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SEYMOUR & NSA REVIVE SIMD AS THINKING MACHINES BURIED

News Analysis by Norris Parker Smith, Editor at Large


08/26/94
  High-performance computing is still capable of a few surprises. The
recent termination of Thinking Machines Corp., which had long been
anticipated by industry observers, does not qualify as a real surprise.
  The same observers would not have been surprised if the next company to
declaim the hymns of Chapter 11 had been Cray Computer.
  After all, the company had yet to sell any of its products. Even though
additional money had been lured from various sources (including the pockets
of founder Seymour Cray), it was presumed that the cash would run out soon.
  Seymour Cray is, however, an expert stage-manager, and surprises are one
of his specialties. He has not quite sold a machine, but the National
Security Agency (NSA) will pay Cray Computer $4.2 million to develop an
unusual hybrid system -- half-vector, half-SIMD.
  It is anticipated that the new product, the CRAY-3/SSS (for Super
Scalable System) will be demonstrated during the first quarter of 1995.
  This particular surprise may not be sufficient to rescue Cray Computer
over the long term, but it certainly enhances the credibility of the
company -- along with the standing of its products and its founder.


STRIKE WHILE THE IRONY IS HOT An additional irony is provided by the coincidence between this announcement and the interment of Thinking Machines. From its earliest years, Thinking Machines and its technofounder, Danny Hillis, were tireless advocates of the virtues of systems based upon very large numbers of minimalist processors (about as smart as a primitive digital watch) with distributed memories, operating in a SIMD mode. In contrast, Seymour Cray achieved fame (and made his fortune) deploying small numbers of very powerful proprietary processors sharing a single memory through a complex, highly sophisticated switch. Hillis became a heretic in 1991. Thinking Machines revealed the abandonment of the SIMD/many-tiny-fingers philosophy. They joined the mainstream religion of somewhat smaller numbers (up to a few thousand) of powerful commodity microprocessors. Did this apostasy lead to Thinking Machines' recent doom? This writer is not licensed to consider cases of moral retribution. It seems clear, however, that Thinking Machines as a company found it difficult to manage a mid-stream switch between two very different architectural horses. Indeed, they had to re-shoe the horses in mid-stream because, among other things, the old and new products had different interconnect topologies. It was also difficult for customers who had to adjust their applications from the requirements of one product to quite a different one.

THE OLD ORIGINAL MPP Under Cray's new contract with NSA, a two-processor CRAY-3 vector system will be joined in computational matrimony with a system that emphatically deserves the almost-outdated term "massively parallel". The CRAY-3's partner is to be a SIMD system with 512,000 processors. This is eight times as many processors as the most massive parallel processor ever available for general purchase: the 64,000-processor CM-1 and CM-2 SIMD systems sold by Thinking Machines in the 1980s. It is somewhat reminiscent of the first Massively Parallel Processor (that was its real name) built by Goodyear Aerospace Corporation and installed at NASA's Goddard Space Flight Center in Greenbelt, Maryland in 1983. This was a specialized machine used primarily for image processing with 16,3845 processors. Each was supplied with 1024 bits of local memory. A Cray Computer announcement says that the microprocessor to be used, known as a Processor-in-Memory (PIM) chip, was developed by the Supercomputer Research Center, an affiliate of the NSA. As on the Thinking Machines CM-2, these are single-bit processors. 64 processors are accommodated on a single slice of silicon, along with 128 kilobits of memory. Thus the Cray/NSA hybrid of the 1990s will have only twice the memory per node of the 1983 Goddard/Goodyear machine. The Goddard/Goodyear MPP system was front-ended by a PDP and a VAX that loaded application programs, looked after I/O, and carried out the other functions that parallel systems of that era were unable to perform on their own. Will the CRAY-3 simply be doing the job that was once done by a humble PDP? Not quite. The Cray Computer announcement explains that the "scalable array will connect to the CRAY-3 memory interface and will be addressable as standard memory to facilitate use of the SIMD array with minimal delays for data transfer." The NSA project will utilize Seymour Cray's exceptional skills in packaging technology as well as the power of the CRAY-3 which, at a clock speed of 2.08 ns, is a tad swifter than its closest Japanese competitors. PIM chips will be packed by Cray using the company's MCM (multiple chip module) technology. Once the current Cray-NSA development project is completed, the PIM chip-based system is said to be able to scale up to one million processors.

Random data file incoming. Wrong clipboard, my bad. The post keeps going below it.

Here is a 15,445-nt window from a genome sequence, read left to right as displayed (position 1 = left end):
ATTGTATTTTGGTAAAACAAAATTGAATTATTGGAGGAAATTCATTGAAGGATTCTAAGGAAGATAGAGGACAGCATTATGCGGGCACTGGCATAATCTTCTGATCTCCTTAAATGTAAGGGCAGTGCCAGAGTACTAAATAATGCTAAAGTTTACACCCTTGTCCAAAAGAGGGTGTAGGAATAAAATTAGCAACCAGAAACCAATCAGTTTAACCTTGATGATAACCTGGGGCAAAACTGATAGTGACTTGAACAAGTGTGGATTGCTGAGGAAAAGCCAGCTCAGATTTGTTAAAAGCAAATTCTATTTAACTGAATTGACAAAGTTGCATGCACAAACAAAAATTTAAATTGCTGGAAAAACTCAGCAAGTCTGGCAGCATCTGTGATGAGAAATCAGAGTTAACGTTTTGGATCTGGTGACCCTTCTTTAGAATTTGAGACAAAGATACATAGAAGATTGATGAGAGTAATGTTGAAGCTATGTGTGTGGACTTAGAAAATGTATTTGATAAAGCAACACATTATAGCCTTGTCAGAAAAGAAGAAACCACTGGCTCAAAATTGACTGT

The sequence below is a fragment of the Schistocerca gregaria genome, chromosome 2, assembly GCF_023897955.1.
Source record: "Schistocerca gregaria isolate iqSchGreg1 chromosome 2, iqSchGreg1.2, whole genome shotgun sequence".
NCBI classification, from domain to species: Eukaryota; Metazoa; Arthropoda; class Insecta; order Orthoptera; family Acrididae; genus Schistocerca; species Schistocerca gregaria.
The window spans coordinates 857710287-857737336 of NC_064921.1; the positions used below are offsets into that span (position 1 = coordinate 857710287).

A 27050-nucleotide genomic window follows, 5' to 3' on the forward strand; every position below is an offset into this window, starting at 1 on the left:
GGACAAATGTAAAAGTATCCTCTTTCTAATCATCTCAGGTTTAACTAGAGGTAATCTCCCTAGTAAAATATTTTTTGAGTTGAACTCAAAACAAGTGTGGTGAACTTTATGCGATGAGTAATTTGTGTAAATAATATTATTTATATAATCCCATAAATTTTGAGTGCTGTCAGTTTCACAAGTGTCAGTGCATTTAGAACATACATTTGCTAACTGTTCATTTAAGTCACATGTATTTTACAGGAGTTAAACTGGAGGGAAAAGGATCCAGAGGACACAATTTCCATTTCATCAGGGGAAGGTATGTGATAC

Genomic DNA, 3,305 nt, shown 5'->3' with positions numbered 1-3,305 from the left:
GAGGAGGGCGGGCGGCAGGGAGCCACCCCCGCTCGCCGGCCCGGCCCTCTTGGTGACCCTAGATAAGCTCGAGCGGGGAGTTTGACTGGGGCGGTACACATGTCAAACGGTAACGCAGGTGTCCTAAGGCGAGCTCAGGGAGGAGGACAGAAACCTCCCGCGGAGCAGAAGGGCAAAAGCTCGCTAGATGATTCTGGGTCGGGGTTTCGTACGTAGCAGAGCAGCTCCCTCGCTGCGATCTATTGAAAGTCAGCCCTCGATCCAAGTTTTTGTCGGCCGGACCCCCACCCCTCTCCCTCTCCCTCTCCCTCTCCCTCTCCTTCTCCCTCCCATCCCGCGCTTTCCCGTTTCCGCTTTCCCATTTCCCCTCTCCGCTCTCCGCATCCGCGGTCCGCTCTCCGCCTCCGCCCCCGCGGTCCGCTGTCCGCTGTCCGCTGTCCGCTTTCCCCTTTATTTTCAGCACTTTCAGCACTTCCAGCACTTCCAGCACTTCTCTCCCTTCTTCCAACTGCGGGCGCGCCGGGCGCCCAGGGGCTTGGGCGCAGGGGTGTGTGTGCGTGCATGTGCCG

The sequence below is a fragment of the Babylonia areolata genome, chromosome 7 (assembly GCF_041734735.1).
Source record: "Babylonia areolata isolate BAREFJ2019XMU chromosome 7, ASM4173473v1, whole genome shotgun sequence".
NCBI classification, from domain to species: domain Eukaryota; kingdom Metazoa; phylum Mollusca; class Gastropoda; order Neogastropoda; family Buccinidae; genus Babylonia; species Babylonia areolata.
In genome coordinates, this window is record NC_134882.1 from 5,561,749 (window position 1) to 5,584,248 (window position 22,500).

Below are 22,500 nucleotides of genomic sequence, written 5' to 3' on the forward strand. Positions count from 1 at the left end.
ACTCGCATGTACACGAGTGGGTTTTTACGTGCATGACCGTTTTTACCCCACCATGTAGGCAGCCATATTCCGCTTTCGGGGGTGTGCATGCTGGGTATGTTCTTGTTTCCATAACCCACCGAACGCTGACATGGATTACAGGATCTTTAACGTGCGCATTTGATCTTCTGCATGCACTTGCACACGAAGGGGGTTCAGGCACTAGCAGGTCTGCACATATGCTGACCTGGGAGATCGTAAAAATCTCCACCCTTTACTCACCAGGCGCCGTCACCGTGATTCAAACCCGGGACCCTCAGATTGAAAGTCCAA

SIMD REDUX? Does this signify a general rebirth of SIMD as a widely used, general purpose architecture for parallel systems? This question is answered by a sentence in the Cray Computer release: "The CRAY-3 memory interface bandwidth will allow the application-specific SIMD array to provide dramatic performance improvements over existing architectures for bit and image processing, pattern recognition, signal processing, and sophisticated graphics applications." That sounds good, but this is just about the complete list of applications that do well (sometimes spectacularly so) on SIMD architectures. MIMD architectures, deafened by the din of message-passing among their distributed-memory nodes, have their own problems. Nevertheless, MIMD systems (if supplied with good compilers and a great deal of memory) are able to perform somewhere on a range from adequate to excellent on a wide range of applications, including many of those that consume most of the cycles used in high-performance computing. Since the apostasy of Thinking Machines in 1991, MasPar has been the only company producing SIMD systems for the general market. (Somewhat like the NSA strategy, MasPar packages multiple small processors with associated memory on integrated chips.) After undergoing a financial health/business-focus/leadership crisis analogous to the problems that Thinking Machines seemed unable to overcome, MasPar has changed bosses and slimmed down its staff roster. In particular, MasPar has stopped trying to sell to everybody and has focused upon areas like gene research and statistical analysis where a SIMD architecture, properly equipped with an awful lot of I/O and fast disks to bounce around a great deal of data, offers distinct price/performance over conventional MIMD parallel systems or other solutions. Some of its greatest successes have been in the high-speed comparison and matching of the strings of letters that biologists use to identify the DNA makeup of each individual gene. Who else needs to make high-speed comparisons and matchings of strings of letters? NSA, for one. That is pretty close to a job description of a computer optimized for cryptographic analysis. NSA technologists have been grumping for some time about the present and anticipated shortcomings of current computers. (Indeed, the Supercomputing Research Center was formed in an attempt to cope more effectively with this trend.) Meanwhile, the agency's tasks grow more complicated. The cold war may be over, but other changes are taking place. Sophisticated cryptographic systems have become simpler, cheaper, and are more widely used -- by private persons from banks to cocaine wholesalers as well as governments. In addition, the volumes and speeds of data transmission are growing very rapidly, making it more difficult to identify significant items and pluck them out of the message stream. Along with the rest of the defense establishment, NSA has been under pressure to cut costs. Buying $25 million supercomputers in half-dozen lots is not as easy to justify as it once was. Development of the CRAY-3/SSS is to cost a relatively moderate $9.2 million, divided roughly equally between the NSA and Cray Computer. The government is also to provide software consulting services valued at about $400,000. A new era demands new solutions -- or, in this case, sweeping adaptation of an old solution. For Seymour Cray, from his early triumphs at Control Data through his years at Cray Research, the NSA has always been one of the earliest and best customers for his supercomputers. Now that both Cray Computer and the NSA need help, what would be more plausible than for the two old friends to work it out together? Right up to the end, Thinking Machines sought frantically to secure comparable help from one of its old friends, but nothing could be worked out in time. SIMD or MIMD, the line can be very fine between failure and managing to keep on getting by. These developments are not likely to stimulate vendors of MIMD systems to comb the lists of former SIMD specialists, cut in the most recent round of down-sizing and think about calling them back briefly for a consultation. The CRAY-3/SSS could be a good solution for NSA, but -- with the partial exception of image analysis -- the real growth in high-performance computing is taking place in applications categories where SIMD offers no advantages.